“She is a superstar and I’m not the only one thinking that. She is complete!” he said. But that venue, those lights, and jumps – it’s maybe a bit early and too impressive for her because she’s young and green. But on the other hand, if she goes through this, she will learn something and everywhere else in the world it will be easy for her. I’m totally in love with this horse! She belongs to the family and she’s so special!” he added.

Switzerland finished with 10 on the board, the USA with 13, the defending champions from France with 15, and Great Britain racked up 17. The final three teams to make the cut were Brazil, who collected 25 faults, The Netherlands, who picked up 26, and Argentina, who finished with 27 and squeezed Egypt out of the top 10.

Also on the sidelines as the Final plays itself out will be the teams from China, Morocco, New Zealand, Czech Republic, and Mexico.

It won’t be long before the Tokyo 2020 Olympic Team Jumping champions are crowned.

Facts and Figures:

Great Britain was heading the medal table with a total of 5 going into the Team Jumping Qualifier – so far, they have won 2 in Eventing, 2 in Dressage, and 1 in Jumping.

Germany has won four sets of medals to date: 1 in Eventing and 3 in Dressage.

19 teams of three riders started in this Olympic Jumping Team Qualifier.

France is defending Olympic team champions.

Quotes:

Shane Sweetnam IRL, talking about his round with Alejandro: “He’s jumped a lot of night classes, a lot under lights, and he started off settled tonight. I really think when he pulled the shoe, he got rattled. After that he was just really, really nervous. It’s gutting. It’s my first time in the ring this week and it’s a hard one to swallow, but this is the sport we’re in, and there are days that you are on top of the world and days you hit the bottom of the bucket.”

Ben Maher GBR, who won Individual gold on Wednesday night and who had just four faults with Explosion W: “I was happy; it was tough after the very fast round of jumping the other day and he gets more careful the faster he goes. It’s about giving him the confidence; maybe just there on the fault, I left him a little bit on his own and I could have helped him a bit more, but I was told by Scott Brash before I went in that we had a bit of a margin to make the team Final tomorrow, and I could take it a little bit easier on Explosion and try to – sounds crazy at this level of competition – give him a bit of an easier round, and if we make a mistake, we still make the Final. It was enough, and tomorrow is a new day.”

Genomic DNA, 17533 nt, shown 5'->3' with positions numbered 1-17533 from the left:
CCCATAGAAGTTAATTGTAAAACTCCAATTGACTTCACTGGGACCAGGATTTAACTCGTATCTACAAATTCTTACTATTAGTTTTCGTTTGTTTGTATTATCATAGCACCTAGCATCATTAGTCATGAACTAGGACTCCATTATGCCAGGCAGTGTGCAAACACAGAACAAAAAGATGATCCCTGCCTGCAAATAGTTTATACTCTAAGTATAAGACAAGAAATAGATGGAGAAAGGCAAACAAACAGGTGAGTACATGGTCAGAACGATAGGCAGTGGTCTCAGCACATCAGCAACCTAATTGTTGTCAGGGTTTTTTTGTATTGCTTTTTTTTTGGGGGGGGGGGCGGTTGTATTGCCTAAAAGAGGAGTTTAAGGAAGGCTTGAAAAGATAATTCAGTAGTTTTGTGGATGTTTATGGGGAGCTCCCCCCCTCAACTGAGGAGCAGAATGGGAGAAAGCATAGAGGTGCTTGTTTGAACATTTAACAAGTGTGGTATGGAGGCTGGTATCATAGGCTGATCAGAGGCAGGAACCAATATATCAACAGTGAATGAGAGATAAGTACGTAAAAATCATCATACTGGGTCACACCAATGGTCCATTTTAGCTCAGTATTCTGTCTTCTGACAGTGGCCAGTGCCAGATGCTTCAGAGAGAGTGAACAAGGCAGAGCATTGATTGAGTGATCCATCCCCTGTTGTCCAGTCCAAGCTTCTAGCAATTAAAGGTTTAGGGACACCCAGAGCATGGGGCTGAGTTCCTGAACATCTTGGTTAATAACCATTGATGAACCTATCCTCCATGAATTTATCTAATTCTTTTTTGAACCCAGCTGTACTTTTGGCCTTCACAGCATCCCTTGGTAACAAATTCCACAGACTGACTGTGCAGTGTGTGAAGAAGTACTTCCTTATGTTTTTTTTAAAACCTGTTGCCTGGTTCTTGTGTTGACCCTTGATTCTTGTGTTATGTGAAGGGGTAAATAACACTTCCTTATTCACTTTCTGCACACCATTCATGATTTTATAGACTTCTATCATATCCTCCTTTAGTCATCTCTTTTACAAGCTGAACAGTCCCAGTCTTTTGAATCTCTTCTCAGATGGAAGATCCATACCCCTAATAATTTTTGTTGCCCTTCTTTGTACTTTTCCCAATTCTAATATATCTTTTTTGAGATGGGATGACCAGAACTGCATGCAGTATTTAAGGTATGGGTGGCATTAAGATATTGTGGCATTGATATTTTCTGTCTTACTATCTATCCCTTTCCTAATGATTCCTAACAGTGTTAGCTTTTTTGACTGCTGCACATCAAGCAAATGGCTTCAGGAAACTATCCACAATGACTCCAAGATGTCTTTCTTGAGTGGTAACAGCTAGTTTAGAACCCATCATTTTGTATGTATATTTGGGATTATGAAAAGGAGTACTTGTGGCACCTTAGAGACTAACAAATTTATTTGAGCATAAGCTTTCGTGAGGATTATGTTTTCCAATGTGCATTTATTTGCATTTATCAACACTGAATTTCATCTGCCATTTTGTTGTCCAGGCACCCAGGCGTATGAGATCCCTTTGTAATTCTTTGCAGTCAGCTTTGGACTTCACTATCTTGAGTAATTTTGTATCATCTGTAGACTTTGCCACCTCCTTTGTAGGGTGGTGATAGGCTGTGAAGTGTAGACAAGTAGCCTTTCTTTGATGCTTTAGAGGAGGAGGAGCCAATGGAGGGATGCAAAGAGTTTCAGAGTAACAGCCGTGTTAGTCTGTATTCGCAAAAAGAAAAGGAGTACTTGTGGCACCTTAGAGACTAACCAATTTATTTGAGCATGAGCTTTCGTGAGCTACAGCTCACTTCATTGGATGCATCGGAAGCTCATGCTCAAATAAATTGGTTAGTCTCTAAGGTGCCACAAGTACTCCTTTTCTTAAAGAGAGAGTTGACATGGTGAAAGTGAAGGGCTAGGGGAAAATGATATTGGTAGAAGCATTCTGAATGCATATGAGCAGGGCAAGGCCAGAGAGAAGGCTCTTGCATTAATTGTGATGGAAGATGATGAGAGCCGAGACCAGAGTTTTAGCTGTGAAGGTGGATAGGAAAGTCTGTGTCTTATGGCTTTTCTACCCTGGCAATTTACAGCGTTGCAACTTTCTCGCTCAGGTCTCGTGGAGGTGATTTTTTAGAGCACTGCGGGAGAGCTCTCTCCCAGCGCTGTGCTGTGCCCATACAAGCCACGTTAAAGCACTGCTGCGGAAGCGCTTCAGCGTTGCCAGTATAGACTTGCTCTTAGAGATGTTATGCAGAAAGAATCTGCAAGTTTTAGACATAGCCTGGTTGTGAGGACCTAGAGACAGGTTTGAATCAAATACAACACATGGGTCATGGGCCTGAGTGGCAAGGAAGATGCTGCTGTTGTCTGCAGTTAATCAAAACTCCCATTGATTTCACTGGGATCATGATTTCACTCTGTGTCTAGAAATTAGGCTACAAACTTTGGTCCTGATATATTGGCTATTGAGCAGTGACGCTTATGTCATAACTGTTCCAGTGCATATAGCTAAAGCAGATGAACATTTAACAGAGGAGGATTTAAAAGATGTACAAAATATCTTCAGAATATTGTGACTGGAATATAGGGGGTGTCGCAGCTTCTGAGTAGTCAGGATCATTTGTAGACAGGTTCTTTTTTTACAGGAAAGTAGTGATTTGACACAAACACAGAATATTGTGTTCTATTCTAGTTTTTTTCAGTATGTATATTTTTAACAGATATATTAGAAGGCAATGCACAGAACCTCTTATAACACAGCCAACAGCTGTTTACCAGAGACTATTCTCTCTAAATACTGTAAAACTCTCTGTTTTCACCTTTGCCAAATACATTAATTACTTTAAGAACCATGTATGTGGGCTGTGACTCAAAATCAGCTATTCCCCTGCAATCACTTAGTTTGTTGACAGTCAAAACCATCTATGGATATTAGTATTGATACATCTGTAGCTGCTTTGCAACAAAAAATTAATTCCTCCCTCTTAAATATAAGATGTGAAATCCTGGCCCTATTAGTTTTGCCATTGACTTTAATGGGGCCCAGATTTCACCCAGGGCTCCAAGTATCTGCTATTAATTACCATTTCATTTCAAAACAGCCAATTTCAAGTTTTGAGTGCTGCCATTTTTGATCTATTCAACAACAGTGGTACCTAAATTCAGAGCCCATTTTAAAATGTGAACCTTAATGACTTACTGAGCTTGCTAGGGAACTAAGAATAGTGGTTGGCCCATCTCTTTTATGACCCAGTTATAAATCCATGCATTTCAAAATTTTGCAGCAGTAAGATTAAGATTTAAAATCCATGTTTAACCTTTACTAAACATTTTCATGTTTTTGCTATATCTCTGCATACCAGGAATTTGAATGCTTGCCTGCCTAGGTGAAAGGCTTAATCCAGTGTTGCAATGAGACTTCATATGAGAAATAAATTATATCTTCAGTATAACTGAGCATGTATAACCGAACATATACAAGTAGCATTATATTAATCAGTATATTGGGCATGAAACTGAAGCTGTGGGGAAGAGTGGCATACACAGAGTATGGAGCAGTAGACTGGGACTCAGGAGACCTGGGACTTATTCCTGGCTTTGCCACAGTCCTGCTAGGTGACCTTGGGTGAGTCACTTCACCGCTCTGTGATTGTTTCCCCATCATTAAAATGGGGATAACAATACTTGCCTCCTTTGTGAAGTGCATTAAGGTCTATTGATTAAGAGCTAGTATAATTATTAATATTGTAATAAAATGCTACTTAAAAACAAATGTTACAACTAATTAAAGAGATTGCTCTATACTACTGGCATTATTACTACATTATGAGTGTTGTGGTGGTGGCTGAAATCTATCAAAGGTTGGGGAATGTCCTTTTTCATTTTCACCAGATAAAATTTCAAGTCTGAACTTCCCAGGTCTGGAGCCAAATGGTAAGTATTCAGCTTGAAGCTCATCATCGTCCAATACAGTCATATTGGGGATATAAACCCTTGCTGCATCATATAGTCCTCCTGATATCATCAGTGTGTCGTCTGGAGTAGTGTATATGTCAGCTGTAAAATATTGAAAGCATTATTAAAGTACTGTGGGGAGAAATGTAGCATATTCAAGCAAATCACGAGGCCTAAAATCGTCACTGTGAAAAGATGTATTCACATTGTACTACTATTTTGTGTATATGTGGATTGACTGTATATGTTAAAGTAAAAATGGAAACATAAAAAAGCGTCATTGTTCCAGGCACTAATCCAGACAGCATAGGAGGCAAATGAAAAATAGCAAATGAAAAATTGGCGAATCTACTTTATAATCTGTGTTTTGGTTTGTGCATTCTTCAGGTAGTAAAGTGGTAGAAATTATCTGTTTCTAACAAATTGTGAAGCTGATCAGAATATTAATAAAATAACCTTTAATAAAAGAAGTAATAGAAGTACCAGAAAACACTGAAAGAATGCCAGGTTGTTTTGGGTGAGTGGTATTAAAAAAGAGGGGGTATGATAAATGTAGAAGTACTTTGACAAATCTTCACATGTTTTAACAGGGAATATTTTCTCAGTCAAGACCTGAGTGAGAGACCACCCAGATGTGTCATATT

McLain Ward USA, who posted five faults with Contagious; it was his first time in the arena at Baji Koen: “We’ve been on ice for the better part of four weeks now; his last show was Rotterdam over a month ago; over the last 10 days I jumped eight or nine jumps, so to come in and jump at this level is a real challenge. I had a lot of anxiety about it to be frank. But he was right there for me. I turned for home and maybe wanted to bring that nice score home and I didn’t fight as hard as I need to for that oxer (fence 12), but I knew what the situation was, and I wanted to make sure there wasn’t going to be a major blunder.

“When I originally got Contagious I didn’t think he was an Olympic horse, but he’s proved us wrong in that today and he’s capable at this level. He always believed he could jump the big fences, and he’s developed and he’s a trier and a fighter, and I’m a trier and a fighter, and I’m really proud of the horse and I feel we belong here.”

Malin Baryard-Johnsson SWE, talking about her feisty mare Indiana: “I know her now many years and I’ve been through rounds better and worse riding wise; it took me a couple of years before I even felt safe on her; she was so difficult from the beginning. But we know each other so well and even when she’s at her worst to ride, she always goes in and tries her hardest to jump the jumps. I can trust her and she really trusts me. So it’s more when she’s in her difficult way that it’s up to me to handle it. I just have to focus even more. I’ve said many times it’s good for my old brain because I really have to be sharp; anything can happen. It keeps me on my toes.”

Results here.

by Louise Parkes